How many have you read? Did we miss any? Let us know in the comments!


Our Five Favorite Fathers in Literature

As we know, fathers can be very powerful people in our lives. Although their styles may be different, many of us are who we are today because of how our fathers taught, loved, and cared for us throughout our lives. This Father’s Day, we look back at the great fathers we’ve come to know and love in literature and which qualities make them top notch role models.


1. Atticus Finch — The Leader

A leader, in any setting, sets the tone for how we interact with one another. They shape and construct the morals and values in each of their followers.  As a leader in the family, no father in literature accepts this role than Atticus Finch in To Kill a Mockingbird. In the face of conflict, Atticus took  a path that was filled with challenges and obstacles. He chose to show his children that every man is created equal no matter who they are are where they come from. This is no easy job, and our fathers face these types challenges everyday in their lives. Through their actions they plant the seeds in us that help us grow over time into the roots of our values.

2. Bob Cratchit — The Solace

Life is not always easy. We may find ourselves in a hard place, but our fathers help us to see the joy of being together as a family. In Charles Dickens’s magical story, The Christmas Carol, Bob Cratchit is the shining example of how to see the light in a world brimming in darkness. No matter how hard life may seem, Bob Cratchit, like many of our fathers, finds a way to bring out the joy in our lives and celebrate the true gift we receive everyday; our family.

3. Hans Hubermann — The Teacher

Our parents are our greatest teachers. They are constantly pushing us to become better and picking us up when fall down. No literary father loves teaching his child more than Hans Hubermann from the renowned novel The Book Thief. As the parent of an adopted child in a world surrounded by fear and violence, Hubermann devotes his life to educating his daughter the beauty of reading and imagination. In a community blinded by prejudice, Hubermann teaches his daughter to create a vision of the world through her own eyes, and not let others dictate how she thinks. Similar to our fathers, their love can be seen through their countless lessons and lectures with hope that we use this knowledge to create a life better than they have ever experienced.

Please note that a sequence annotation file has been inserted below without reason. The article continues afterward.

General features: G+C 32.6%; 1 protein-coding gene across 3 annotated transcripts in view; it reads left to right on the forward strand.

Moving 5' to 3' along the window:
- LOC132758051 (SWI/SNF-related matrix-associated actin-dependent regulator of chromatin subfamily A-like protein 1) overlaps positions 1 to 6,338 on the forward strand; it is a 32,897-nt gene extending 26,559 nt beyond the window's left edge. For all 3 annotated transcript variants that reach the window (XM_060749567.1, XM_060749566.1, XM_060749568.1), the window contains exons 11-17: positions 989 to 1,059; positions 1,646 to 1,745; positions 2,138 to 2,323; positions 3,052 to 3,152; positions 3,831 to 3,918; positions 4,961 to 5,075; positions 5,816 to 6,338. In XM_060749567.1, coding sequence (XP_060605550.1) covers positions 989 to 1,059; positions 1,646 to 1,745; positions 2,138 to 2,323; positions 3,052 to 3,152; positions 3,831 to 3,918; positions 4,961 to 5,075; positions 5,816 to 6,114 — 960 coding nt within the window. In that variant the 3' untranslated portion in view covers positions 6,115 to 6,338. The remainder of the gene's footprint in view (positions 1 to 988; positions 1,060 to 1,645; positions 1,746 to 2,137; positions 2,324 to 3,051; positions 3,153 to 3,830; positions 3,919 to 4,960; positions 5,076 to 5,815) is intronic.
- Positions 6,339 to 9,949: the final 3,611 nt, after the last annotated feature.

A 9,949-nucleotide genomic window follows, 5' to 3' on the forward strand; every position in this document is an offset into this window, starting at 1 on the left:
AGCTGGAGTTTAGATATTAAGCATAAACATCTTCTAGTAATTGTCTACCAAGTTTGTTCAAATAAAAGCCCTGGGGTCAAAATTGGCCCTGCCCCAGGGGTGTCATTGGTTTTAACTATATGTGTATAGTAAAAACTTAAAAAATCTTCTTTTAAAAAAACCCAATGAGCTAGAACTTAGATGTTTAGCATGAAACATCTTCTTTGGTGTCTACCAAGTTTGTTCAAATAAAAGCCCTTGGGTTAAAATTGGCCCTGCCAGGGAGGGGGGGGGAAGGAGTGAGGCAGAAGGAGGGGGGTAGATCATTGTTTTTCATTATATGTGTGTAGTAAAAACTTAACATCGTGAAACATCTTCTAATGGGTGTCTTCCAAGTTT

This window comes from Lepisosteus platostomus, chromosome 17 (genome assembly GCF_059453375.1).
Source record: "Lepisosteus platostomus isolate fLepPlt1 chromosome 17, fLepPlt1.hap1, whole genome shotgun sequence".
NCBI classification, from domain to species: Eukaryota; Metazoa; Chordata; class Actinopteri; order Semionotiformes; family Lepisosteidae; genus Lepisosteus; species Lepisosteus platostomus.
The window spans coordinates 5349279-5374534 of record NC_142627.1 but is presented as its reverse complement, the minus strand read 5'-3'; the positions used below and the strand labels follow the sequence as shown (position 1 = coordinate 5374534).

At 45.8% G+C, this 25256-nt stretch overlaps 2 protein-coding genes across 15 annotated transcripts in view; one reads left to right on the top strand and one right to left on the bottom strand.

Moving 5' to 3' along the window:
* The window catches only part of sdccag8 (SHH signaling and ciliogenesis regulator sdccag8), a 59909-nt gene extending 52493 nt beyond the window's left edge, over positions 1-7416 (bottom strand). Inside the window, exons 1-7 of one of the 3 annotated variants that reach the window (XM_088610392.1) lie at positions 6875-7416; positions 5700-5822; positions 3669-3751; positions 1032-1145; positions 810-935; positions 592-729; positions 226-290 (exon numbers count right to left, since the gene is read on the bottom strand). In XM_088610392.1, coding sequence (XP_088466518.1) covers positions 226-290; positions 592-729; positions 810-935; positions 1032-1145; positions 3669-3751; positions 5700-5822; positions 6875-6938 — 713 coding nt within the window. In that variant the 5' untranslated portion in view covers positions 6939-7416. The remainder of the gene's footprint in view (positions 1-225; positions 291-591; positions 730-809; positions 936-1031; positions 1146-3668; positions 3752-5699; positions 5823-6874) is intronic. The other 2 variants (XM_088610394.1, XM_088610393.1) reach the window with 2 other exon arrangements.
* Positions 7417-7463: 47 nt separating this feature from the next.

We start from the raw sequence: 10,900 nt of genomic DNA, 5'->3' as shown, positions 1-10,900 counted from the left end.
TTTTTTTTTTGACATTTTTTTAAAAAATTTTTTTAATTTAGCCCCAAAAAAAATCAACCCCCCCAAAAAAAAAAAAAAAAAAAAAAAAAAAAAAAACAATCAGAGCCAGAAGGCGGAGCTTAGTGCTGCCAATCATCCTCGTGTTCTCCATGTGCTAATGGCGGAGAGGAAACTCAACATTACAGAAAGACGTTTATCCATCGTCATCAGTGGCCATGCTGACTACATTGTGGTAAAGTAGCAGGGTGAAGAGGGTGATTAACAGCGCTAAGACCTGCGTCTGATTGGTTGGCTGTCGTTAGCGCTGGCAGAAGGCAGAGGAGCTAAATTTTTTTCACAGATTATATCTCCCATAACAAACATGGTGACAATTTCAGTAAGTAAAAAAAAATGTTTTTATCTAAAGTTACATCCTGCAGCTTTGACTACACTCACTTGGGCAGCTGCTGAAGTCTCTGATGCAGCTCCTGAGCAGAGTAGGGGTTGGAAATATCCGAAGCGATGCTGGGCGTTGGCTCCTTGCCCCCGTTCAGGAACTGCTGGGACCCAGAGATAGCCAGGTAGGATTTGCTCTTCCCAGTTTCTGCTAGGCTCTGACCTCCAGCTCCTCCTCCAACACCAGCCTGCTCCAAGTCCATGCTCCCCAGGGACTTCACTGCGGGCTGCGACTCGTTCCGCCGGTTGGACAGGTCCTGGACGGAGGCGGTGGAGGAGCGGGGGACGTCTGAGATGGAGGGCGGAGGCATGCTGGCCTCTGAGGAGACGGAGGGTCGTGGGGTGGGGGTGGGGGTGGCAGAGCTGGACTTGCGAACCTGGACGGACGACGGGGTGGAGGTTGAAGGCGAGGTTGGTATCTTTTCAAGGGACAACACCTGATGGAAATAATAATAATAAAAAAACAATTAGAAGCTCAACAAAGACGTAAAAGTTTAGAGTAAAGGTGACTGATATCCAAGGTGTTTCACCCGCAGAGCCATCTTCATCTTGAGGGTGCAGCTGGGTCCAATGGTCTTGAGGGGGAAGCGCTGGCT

4. Mrs. Doubtfire — The Comedian

On this day, we appreciate the countless times our dads made us smile when no one else could. Made famous by the motion picture, Mrs. Doubtfire is the father that will go the extra mile just to squeak a grin out of us. When a divorce causes him to be separated from his kids, this father dresses up as old nanny just to spend a few more hours each day laughing with his kids. While our fathers can seem so serious at times, they’re always the first to recognize whenever we need a bit of laughter in our lives.

5. The Giving Tree — The Giver

Finally, the last characteristic we admire in our fathers is their constant generosity in our lives. Whether it’s toys when we are young, countless nights of helping with math homework, or even walking you down the aisle on on your wedding day, our fathers are always willing to give whatever they have, just to make us happy. While not necessarily a human father, the tree in Shel Silverstein’s children’s book The Giving Tree is a perfect resemblance of a father figure who continues to give until he has nothing left. Our fathers serve us in any way they can, and as we grow older, our fathers sacrifice more and more just to sustain our happiness. It is not until we reach a certain age of maturity, that we are fully able to comprehend the the countless hours and energy our fathers have devoted towards providing us with a better life.

We hope that on this day of celebration, you are able to be thankful of all your father’s admirable qualities that have helped shape you into the person you are today.

It’s never too late to tell your father how thankful you are to have him in your life.

11 New Books That Will Make Summer Exponentially Better

If you’re anything like us, summertime means reading time. With the arrival of warm weather, we can’t wait to head outside, book in hand, and dive into a story. If we’re lucky, maybe we’ll even find ourselves at one of these cozy outdoor reading nooks.